Nev. shooting ignites ‘stand your ground’ debate

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Wayne Burgarello was charged with murder and attempted murder in the February shooting of two people in a Sparks duplex.


According to a police affidavit filed this week, on Feb. 13, Burgarello entered a vacant duplex he owned where two people were staying without his consent.


Burgarello entered with two guns and fired several rounds, followed by a pause and a final shot, killing Cody Devine, 34, and seriously injuring Janai Wilson, 29, the affidavit said.


Burgarello said the shooting was self-defense. He told police he shot after Devine, who was lying on the floor, appeared to move his arm parallel to the ground as if he had a gun.


Wilson had met Devine that morning. She had used Burgarello’s vacant property to store possessions and live on and off for about three years, the affidavit said. She is recovering from multiple gunshot wounds to the arm, stomach and leg, and will not be charged with trespassing, Sparks police said.


“If the case is tried, a judge will tell a jury to apply a subjective test and an objective test,” said Reno attorney John Ohlson, who has tried several “stand your ground” cases in Nevada. “The subjective test: Did the shooter actually believe himself that his life was in danger? The objective: Was that belief reasonable?”


Nevada’s “stand your ground” law was passed in the 2011 Legislature with little fanfare and plenty of bipartisan support.


A Democrat proposed the bill and only three in the Assembly voted against it, making Nevada one of more than 20 “stand your ground” states.


The reason for the easy passage? The law basically codified established Nevada case law upholding use of deadly force in self-defense.


“If somebody went out and was accused of a crime and used ‘stand your ground’ as a defense, before it was codified or after, it would have been the same result,” said John Oceguera, former Nevada Assembly speaker who proposed the bill in 2011.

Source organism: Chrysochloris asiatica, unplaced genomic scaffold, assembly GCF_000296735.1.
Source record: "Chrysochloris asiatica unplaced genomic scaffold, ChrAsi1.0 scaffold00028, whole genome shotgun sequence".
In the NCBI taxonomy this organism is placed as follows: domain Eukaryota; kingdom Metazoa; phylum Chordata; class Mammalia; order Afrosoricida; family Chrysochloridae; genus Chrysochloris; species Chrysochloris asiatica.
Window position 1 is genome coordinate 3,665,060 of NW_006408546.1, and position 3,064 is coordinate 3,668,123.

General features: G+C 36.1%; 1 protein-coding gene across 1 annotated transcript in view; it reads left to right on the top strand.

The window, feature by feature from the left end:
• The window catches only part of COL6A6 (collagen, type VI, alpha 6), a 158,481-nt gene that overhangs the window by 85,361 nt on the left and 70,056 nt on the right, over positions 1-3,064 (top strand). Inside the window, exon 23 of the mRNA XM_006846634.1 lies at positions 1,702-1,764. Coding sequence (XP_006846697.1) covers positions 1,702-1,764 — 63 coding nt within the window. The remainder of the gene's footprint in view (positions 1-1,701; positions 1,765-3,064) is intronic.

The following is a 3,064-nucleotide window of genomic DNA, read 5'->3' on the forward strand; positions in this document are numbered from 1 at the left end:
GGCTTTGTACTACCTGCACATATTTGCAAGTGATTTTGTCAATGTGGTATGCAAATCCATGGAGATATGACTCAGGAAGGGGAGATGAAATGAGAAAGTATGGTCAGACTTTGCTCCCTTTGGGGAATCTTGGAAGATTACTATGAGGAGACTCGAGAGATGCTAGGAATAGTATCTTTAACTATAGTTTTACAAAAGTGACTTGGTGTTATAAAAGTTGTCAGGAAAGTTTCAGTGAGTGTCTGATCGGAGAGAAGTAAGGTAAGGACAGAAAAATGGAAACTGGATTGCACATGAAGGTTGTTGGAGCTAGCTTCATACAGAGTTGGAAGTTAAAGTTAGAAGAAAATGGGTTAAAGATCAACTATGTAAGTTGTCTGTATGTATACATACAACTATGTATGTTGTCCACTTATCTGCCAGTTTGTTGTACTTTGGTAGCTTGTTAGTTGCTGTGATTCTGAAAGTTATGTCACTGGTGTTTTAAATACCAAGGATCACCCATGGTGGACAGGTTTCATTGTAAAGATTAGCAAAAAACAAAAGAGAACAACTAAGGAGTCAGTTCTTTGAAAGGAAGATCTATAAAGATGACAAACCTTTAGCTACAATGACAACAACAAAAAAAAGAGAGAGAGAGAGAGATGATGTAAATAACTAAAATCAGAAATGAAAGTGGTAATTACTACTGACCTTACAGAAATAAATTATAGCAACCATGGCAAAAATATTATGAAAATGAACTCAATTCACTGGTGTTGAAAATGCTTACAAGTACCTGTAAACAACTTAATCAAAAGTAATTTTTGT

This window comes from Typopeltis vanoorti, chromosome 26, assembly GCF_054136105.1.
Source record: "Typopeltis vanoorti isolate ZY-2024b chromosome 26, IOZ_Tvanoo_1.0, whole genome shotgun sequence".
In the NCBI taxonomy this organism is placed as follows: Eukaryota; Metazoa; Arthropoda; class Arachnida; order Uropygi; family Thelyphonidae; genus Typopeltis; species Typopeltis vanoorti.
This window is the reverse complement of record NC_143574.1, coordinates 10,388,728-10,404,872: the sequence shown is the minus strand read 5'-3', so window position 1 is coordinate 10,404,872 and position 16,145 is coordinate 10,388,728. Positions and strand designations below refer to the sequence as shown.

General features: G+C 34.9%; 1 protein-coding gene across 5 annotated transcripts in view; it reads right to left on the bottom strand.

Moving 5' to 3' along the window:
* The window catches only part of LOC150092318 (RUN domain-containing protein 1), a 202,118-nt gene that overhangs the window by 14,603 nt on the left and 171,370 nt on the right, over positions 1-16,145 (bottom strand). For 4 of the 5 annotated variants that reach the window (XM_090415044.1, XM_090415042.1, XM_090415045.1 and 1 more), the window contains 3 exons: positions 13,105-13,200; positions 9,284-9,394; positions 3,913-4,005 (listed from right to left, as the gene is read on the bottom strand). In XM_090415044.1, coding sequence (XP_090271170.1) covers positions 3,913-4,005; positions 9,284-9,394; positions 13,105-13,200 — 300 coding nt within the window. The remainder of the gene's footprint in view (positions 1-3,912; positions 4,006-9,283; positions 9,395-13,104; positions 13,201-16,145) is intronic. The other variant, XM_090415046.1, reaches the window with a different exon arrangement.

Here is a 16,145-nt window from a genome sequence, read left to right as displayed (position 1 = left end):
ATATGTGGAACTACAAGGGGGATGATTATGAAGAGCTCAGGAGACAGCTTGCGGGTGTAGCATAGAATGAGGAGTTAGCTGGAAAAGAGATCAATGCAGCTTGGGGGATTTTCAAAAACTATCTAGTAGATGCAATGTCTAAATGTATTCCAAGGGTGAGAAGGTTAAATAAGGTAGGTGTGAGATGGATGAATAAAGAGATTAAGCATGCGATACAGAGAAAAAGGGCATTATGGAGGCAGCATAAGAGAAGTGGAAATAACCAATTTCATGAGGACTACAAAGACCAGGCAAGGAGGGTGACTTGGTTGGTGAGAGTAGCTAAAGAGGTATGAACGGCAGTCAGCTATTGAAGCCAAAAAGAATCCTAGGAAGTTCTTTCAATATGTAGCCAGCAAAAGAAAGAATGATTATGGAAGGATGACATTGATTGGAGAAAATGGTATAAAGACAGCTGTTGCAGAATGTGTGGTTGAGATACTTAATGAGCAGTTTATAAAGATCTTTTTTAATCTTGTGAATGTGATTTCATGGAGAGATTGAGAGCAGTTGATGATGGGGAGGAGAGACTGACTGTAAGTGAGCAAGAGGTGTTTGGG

The Nevada law says a person is not required to retreat before using deadly force if the person:


— Didn’t start the incident.


— Has a right to be there.


— Isn’t committing a crime.


“‘Stand your ground’ means you don’t have to retreat,” Oceguera said. “If someone is aggressively coming at me, I don’t have to find the nearest window and jump out. I can use a weapon and stop them from doing that.”


Some states have “duty to retreat” laws, which vary in degree, but generally demand that a person flee from an attacker. Then there is the Castle Doctrine, which basically applies the concept behind “stand your ground” to the home.


Oceguera said, based on preliminary facts, Burgarello didn’t act in self-defense because he entered the residence and approached a sleeping unarmed man, and therefore Nevada’s “stand your ground” law would not apply.


But even if Devine was unarmed and not the aggressor, that doesn’t mean Burgarello didn’t believe he felt his life was in danger. Additionally, several variables could influence a jury, Ohlson said.


“You got to have truth on your side,” Ohlson said. “Maybe the truth was he was scared.”


The Sparks Police Department and the Washoe County District Attorney’s Office didn’t buy Burgarello’s claim that Devine’s arm “came up like a gun, and I reacted.”


Police said in the affidavit that Burgarello “provided inconsistent details of the incident” and the man with him, longtime friend Alvin Lilla, said Burgarello approached the duplex “determined” with a .357 Smith and Wesson in one hand, a 9 mm semi-automatic in the other and another gun in his car.


According to the affidavit, Burgarello told police: “I don’t know which arm it was. I think it might have been the left arm. That makes sense because there’s another person next to him. The arm came up … right at the center of me. I think I said, ‘Who are you? What are you doing here? Something like that. I don’t know if I said anything or not. The arm came up like a gun, and I reacted.”


Burgarello, a longtime teacher in the Washoe County School District, was arrested after a traffic stop in Sparks on Tuesday. He appeared in Sparks Justice Court for an initial hearing Wednesday. His next hearing to determine if he is eligible for bail is scheduled for June 2.


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